If I'm thinking about decoding Katy Gallagher's words, here's my quick translation - in the Senate there is not a hope in hell of changing the standing orders without a huge fight. But if Gallagher was prepared to go into battle, David Pocock would be at her side. The independent senator says his position is that "a minute of contemplative silence and reflection may be a more appropriate and inclusive way to start the day".
And you'd think that it would be a cinch in the House of Representatives where surely across the chamber there would be broad consensus that hey ho, the Lord's Prayer has got to go.
Except you'd have ideologgerheads, such as Alex Hawke, spewing division. Check out his LinkedIn page if you want to get a taste. "Given we are a majority Christian country and that, regardless of your beliefs, our culture has been seasoned by [C]hristian values such as helping others, compassion to the vulnerable and fairness, how will Albanese and Labor removing these values from our Parliament make us stronger?"
Genuinely, has he not read the census data? And if he has, evidence doesn't bother him. Which we knew already from his time in office. Plus please give me some evidence of his Christian values.
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Changing standing orders is a process. Both chambers have committees which deal with procedures. Those committees have inquiries and issue reports. In both houses, Liberals and Nationals are in the minority. But then, of course, you have to get motions passed to make changes to standing orders. Gallagher and Wong have clearly done the numbers and decided it's not worth the mayhem.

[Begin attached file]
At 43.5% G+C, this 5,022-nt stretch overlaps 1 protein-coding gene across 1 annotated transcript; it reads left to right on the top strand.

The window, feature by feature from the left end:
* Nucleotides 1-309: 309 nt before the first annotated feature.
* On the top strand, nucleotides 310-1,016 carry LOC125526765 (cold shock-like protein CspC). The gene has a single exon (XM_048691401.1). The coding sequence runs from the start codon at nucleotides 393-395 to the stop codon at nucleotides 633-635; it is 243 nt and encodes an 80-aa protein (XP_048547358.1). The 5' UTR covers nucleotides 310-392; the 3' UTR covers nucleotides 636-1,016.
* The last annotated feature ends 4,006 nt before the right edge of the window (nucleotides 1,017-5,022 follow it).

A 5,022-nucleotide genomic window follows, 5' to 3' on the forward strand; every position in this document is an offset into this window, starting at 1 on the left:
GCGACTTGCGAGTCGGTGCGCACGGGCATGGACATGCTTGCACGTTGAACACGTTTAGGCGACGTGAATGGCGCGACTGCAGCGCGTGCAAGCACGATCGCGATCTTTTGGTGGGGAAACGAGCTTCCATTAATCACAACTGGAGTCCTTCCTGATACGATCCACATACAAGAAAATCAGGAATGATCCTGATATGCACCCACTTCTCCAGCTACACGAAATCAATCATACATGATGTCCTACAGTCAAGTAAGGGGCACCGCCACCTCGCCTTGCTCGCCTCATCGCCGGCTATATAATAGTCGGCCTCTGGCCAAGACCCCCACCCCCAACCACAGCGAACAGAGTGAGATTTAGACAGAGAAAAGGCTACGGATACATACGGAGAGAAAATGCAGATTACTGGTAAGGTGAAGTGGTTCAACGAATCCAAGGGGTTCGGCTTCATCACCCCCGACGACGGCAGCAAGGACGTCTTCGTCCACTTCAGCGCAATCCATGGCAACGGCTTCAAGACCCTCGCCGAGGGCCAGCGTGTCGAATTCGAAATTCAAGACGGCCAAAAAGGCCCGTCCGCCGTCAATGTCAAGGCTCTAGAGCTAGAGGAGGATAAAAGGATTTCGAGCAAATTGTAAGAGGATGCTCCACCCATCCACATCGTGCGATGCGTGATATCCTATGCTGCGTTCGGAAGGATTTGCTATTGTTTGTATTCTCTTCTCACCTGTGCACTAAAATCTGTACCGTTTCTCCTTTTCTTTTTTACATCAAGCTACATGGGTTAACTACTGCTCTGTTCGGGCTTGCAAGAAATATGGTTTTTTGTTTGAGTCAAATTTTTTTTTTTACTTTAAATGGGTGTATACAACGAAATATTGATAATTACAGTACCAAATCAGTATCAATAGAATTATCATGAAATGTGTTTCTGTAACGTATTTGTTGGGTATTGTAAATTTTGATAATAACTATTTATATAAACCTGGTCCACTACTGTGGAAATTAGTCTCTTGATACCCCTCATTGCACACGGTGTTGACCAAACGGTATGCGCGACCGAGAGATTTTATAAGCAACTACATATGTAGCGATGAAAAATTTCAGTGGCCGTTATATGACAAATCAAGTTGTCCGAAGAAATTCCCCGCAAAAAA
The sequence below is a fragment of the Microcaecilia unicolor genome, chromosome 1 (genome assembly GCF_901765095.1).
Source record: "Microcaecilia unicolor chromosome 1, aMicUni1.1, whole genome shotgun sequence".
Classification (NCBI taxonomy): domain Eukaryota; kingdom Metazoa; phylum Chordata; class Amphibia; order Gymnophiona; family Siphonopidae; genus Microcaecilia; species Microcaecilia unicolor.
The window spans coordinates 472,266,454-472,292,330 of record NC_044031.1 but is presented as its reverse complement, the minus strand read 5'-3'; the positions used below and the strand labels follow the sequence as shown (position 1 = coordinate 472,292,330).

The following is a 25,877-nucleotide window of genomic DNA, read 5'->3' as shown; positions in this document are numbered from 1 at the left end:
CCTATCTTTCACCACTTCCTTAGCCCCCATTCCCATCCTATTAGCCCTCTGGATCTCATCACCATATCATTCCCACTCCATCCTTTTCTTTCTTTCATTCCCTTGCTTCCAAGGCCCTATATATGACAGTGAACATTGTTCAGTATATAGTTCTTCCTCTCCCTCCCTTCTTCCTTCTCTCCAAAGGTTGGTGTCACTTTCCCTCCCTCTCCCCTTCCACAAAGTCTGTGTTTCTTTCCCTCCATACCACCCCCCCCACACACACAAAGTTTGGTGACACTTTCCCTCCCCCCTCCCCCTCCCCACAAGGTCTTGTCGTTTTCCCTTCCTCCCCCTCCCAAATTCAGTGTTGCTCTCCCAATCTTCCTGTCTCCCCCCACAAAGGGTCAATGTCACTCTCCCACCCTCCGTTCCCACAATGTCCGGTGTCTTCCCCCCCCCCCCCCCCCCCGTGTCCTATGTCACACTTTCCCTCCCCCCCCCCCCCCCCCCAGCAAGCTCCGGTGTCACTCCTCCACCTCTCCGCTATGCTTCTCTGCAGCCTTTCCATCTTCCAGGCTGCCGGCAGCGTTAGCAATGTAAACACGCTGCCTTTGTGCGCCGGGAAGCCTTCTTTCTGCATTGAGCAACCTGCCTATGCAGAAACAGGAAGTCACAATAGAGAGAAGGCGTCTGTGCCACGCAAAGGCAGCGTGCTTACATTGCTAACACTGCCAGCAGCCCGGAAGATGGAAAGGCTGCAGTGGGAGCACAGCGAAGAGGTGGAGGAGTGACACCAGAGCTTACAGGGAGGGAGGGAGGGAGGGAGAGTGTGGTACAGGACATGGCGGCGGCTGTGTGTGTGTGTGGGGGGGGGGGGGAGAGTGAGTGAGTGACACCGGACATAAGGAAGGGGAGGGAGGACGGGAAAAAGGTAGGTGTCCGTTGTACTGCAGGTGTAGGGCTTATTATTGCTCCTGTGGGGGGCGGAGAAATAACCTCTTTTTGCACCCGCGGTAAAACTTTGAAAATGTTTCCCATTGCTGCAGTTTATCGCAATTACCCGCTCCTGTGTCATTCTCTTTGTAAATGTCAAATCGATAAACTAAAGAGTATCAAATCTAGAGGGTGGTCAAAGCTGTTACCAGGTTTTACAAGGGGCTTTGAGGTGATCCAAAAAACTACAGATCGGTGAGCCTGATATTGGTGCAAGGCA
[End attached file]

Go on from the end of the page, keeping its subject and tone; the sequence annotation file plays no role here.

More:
Liberal, Labor and the Nationals all have diehard religious types across both chambers much as you might imagine it's just conservatives on one side of the house and Senate. I know we've been battling for quotas for women but maybe we also need quotas for those of us with no religion or other religions, representative of the actual electorate.
But here's what's happening instead. In both the upper and lower houses are a band of resisters. They hang around outside until the religious bit's over and then go in. Labor's Tim Watts has already revealed his decision not to attend prayers.
On Monday, in the Senate Mehreen Faruqi asked: "How can we continue to open our daily business with the Lord's Prayer?" She tells me that she often goes to the chamber just a little later after prayers. And please tell me we've got some Liberals and Nationals in step with the rest of Australia.
Instead, how lovely would it be if they were all in their respective chambers at once, having a useful moment of reflection, such as in the ACT Assembly.
If we are desperate for some remnant of Christianity, go with my favourite remnant of a fabulous Catholic tradition. Turn to each other and say "peace be with you. And also with you".
And absolutely mean it.